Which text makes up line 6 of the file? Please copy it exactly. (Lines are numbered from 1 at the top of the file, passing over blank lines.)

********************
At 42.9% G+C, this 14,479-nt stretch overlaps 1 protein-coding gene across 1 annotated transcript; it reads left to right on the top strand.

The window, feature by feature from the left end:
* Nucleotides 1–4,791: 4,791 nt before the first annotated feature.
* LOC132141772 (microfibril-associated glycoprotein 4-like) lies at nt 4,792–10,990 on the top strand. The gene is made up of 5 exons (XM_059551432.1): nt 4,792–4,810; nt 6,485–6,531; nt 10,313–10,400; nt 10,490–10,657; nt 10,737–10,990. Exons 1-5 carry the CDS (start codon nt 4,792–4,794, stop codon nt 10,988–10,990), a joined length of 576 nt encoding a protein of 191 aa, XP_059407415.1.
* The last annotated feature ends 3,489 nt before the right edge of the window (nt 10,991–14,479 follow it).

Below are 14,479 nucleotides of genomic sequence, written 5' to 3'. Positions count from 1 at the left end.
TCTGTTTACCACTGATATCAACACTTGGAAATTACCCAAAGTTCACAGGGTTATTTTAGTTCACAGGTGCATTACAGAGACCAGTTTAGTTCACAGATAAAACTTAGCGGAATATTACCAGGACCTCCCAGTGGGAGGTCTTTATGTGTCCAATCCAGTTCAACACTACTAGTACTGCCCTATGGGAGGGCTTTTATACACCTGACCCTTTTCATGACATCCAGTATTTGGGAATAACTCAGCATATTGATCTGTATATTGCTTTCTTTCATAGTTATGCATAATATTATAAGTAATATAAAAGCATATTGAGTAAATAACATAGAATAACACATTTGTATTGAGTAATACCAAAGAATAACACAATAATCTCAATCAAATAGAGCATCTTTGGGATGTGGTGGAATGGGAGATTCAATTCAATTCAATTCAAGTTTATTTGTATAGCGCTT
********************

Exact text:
Below are 14,479 nucleotides of genomic sequence, written 5' to 3'. Positions count from 1 at the left end.